Slack wants to become an all-rounder. In the future, users will also be able to contact and exchange ideas across company boundaries. […]
The office communication service Slack wants to play a bigger role in everyday work and is breaking the boundaries between company networks on the platform. So far, Slack has always worked in the work area of your own company. The Slack Connect function removes this restriction – and since Wednesday all Slack users can contact each other if they know their email address.
The service, which is currently being taken over by the SAP competitor Salesforce, had to adapt the implementation of the function following criticism. Experts pointed out that when making contact, insults and harassment could also be sent. Slack then deactivated the ability to add individual messages to the contact request on Wednesday evening.
No competition to Zoom or Microsoft Teams
Founder and boss Stewart Butterfield emphasized that the introduction of Slack Connect should lead to more security in office communication. Currently, for the sake of simplicity, employees often switch to chat services – and their communication thus eludes the company network. Slack is currently also working on verified accounts – comparable to the tick on Twitter. Slack has no ambitions to compete with video conferencing offerings like Zoom or Microsoft Teams, stressed Butterfield.
However, the service is working on functions with which everyday office situations can be simulated in a digital work environment. This includes the ability to ask a spoken question in a Slack channel without first having to initiate a call. It’s kind of like walking past a colleague’s desk, Butterfield said. Another idea is a function that allows you to collect comments on a proposal over a longer period of time – for example, so that employees from different time zones can express themselves. In the next two or three years, given the accelerated digitization in the corona pandemic, there will be a multitude of new concepts, emphasized the Slack boss. “I hope we will see this moment as an opportunity to reinvent a lot of things.”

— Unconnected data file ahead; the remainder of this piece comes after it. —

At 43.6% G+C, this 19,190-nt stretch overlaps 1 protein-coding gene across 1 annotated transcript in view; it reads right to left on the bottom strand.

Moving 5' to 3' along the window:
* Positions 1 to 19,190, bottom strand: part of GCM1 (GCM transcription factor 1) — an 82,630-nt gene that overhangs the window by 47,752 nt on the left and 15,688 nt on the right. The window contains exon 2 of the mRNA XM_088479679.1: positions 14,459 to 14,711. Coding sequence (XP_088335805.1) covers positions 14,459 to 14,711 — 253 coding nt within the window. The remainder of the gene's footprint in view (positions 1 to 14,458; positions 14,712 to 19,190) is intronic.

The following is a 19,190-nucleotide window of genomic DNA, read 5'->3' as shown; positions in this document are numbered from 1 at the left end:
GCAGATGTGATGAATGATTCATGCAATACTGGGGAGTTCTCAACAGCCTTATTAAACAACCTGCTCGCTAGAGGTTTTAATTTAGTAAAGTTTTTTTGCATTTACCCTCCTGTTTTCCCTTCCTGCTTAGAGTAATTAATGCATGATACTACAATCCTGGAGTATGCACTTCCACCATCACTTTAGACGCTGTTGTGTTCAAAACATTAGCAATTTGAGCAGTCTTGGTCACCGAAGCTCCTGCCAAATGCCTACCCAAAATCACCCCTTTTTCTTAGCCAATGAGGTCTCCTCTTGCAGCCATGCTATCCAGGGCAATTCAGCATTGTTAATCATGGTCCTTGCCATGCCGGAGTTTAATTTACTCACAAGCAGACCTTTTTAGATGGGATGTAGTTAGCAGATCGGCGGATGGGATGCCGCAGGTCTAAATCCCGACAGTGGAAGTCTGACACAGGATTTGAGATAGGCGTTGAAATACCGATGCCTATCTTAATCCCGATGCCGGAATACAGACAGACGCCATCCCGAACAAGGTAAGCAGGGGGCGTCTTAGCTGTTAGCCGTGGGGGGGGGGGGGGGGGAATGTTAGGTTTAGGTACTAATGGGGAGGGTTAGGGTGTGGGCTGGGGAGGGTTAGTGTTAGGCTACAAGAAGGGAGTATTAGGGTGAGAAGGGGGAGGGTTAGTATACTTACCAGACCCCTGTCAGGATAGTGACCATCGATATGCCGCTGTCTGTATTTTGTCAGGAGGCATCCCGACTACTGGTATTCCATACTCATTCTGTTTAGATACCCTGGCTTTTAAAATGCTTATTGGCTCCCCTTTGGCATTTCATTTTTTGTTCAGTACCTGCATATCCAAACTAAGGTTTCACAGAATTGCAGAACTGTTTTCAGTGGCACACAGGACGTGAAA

* Alessa Kästner is a graduate of the Burda School of Journalism, volunteered at Playboy and wrote for titles such as ELLE, girlfriend and Focus as well as advertising and selling. Her core topics as INTERNET WORLD editor: digital lifestyle, marketing trends and social media.